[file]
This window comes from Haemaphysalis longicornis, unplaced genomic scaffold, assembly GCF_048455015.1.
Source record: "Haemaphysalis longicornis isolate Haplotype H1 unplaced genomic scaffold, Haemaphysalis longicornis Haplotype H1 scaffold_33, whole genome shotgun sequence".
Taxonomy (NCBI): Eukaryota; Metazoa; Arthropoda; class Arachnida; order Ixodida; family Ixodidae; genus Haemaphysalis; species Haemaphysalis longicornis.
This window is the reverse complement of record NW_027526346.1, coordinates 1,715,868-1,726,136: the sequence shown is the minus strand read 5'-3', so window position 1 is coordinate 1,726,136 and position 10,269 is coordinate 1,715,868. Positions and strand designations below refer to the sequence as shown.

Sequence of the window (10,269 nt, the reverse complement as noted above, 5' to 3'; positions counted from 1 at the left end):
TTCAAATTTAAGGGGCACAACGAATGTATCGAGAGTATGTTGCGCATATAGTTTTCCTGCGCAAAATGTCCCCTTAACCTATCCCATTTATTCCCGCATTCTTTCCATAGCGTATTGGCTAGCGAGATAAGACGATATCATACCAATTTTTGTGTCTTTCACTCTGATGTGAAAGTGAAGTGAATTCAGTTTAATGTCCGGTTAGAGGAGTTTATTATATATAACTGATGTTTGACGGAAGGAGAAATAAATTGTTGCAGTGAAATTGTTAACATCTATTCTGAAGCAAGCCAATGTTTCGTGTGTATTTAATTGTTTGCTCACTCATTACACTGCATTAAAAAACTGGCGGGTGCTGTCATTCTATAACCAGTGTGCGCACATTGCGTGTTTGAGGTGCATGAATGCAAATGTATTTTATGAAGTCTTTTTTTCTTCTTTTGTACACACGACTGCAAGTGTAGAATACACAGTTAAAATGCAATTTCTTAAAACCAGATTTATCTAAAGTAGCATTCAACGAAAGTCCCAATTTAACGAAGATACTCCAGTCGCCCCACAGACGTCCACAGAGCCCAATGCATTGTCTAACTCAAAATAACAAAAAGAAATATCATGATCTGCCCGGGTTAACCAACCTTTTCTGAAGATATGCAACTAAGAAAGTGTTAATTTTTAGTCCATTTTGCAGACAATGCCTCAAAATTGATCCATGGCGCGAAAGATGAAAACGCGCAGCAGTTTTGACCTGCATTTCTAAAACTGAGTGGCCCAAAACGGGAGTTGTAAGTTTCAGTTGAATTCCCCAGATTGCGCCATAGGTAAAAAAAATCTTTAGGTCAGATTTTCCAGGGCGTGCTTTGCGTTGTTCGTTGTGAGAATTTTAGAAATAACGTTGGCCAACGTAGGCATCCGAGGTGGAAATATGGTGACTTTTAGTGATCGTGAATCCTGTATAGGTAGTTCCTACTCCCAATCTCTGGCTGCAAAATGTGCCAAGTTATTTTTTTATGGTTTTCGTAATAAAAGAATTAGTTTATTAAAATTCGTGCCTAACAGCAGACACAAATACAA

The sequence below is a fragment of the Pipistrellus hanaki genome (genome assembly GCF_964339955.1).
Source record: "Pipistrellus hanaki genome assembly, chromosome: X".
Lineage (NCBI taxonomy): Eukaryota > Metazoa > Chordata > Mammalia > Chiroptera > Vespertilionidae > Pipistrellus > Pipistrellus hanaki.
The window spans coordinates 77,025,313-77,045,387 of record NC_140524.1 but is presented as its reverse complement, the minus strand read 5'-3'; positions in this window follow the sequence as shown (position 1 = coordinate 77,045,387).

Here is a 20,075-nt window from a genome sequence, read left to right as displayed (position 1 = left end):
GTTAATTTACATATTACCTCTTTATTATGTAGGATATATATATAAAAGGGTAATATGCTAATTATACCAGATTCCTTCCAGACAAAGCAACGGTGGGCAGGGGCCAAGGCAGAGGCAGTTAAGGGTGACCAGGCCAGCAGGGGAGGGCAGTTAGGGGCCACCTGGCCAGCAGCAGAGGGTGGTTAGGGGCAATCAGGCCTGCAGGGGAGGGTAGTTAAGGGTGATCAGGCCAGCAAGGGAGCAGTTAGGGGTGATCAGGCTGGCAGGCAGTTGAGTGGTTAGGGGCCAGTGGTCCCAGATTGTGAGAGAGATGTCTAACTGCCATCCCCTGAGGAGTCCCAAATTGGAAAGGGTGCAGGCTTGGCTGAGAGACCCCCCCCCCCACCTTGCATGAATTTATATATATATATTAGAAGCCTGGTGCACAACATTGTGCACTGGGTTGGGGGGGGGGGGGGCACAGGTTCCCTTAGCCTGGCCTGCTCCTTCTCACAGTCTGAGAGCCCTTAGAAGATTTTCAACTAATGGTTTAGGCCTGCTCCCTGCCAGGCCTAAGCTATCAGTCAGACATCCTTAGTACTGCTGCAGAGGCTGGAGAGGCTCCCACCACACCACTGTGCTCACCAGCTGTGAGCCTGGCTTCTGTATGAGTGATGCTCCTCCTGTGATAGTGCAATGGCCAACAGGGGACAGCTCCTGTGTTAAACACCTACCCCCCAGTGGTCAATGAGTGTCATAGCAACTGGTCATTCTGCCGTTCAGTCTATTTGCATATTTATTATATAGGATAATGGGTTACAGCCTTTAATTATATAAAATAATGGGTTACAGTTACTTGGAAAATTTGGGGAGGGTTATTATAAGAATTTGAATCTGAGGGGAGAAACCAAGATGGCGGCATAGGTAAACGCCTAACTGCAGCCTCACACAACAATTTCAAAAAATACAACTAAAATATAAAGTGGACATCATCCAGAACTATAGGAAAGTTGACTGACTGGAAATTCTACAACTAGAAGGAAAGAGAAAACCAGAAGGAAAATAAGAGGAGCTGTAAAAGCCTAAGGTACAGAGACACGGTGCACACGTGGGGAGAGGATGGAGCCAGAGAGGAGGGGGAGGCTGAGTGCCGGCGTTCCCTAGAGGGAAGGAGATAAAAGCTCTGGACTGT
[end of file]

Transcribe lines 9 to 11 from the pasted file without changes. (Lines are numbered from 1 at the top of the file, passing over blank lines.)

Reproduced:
Lineage (NCBI taxonomy): Eukaryota > Metazoa > Chordata > Mammalia > Chiroptera > Vespertilionidae > Pipistrellus > Pipistrellus hanaki.
The window spans coordinates 77,025,313-77,045,387 of record NC_140524.1 but is presented as its reverse complement, the minus strand read 5'-3'; positions in this window follow the sequence as shown (position 1 = coordinate 77,045,387).

Here is a 20,075-nt window from a genome sequence, read left to right as displayed (position 1 = left end):